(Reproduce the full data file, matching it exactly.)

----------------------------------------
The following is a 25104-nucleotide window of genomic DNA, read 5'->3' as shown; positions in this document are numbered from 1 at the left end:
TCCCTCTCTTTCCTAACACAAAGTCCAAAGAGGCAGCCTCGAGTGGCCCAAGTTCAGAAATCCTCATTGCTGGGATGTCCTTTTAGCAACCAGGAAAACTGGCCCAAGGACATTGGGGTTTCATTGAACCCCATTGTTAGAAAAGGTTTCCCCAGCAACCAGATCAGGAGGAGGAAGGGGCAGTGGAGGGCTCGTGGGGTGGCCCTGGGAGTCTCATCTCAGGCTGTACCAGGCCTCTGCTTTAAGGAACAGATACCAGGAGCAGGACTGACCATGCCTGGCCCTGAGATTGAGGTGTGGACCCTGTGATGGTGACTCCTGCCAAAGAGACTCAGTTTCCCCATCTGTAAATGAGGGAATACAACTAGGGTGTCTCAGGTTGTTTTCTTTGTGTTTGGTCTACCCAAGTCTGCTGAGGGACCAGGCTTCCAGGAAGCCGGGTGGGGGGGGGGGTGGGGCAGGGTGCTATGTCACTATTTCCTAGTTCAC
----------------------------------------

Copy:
The following is a 25104-nucleotide window of genomic DNA, read 5'->3' as shown; positions in this document are numbered from 1 at the left end:
TCCCTCTCTTTCCTAACACAAAGTCCAAAGAGGCAGCCTCGAGTGGCCCAAGTTCAGAAATCCTCATTGCTGGGATGTCCTTTTAGCAACCAGGAAAACTGGCCCAAGGACATTGGGGTTTCATTGAACCCCATTGTTAGAAAAGGTTTCCCCAGCAACCAGATCAGGAGGAGGAAGGGGCAGTGGAGGGCTCGTGGGGTGGCCCTGGGAGTCTCATCTCAGGCTGTACCAGGCCTCTGCTTTAAGGAACAGATACCAGGAGCAGGACTGACCATGCCTGGCCCTGAGATTGAGGTGTGGACCCTGTGATGGTGACTCCTGCCAAAGAGACTCAGTTTCCCCATCTGTAAATGAGGGAATACAACTAGGGTGTCTCAGGTTGTTTTCTTTGTGTTTGGTCTACCCAAGTCTGCTGAGGGACCAGGCTTCCAGGAAGCCGGGTGGGGGGGGGGGTGGGGCAGGGTGCTATGTCACTATTTCCTAGTTCAC